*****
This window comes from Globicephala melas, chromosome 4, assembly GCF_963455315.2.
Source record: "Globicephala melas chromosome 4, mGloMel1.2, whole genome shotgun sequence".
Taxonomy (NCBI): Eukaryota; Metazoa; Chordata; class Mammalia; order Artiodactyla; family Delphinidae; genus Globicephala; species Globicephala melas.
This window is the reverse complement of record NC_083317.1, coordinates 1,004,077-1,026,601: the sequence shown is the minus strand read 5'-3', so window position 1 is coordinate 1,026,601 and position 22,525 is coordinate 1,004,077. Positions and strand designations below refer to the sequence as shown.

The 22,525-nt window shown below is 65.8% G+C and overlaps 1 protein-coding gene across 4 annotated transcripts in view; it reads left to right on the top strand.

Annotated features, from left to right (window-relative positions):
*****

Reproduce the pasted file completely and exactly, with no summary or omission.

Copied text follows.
This window comes from Globicephala melas, chromosome 4, assembly GCF_963455315.2.
Source record: "Globicephala melas chromosome 4, mGloMel1.2, whole genome shotgun sequence".
Taxonomy (NCBI): Eukaryota; Metazoa; Chordata; class Mammalia; order Artiodactyla; family Delphinidae; genus Globicephala; species Globicephala melas.
This window is the reverse complement of record NC_083317.1, coordinates 1,004,077-1,026,601: the sequence shown is the minus strand read 5'-3', so window position 1 is coordinate 1,026,601 and position 22,525 is coordinate 1,004,077. Positions and strand designations below refer to the sequence as shown.

The 22,525-nt window shown below is 65.8% G+C and overlaps 1 protein-coding gene across 4 annotated transcripts in view; it reads left to right on the top strand.

Annotated features, from left to right (window-relative positions):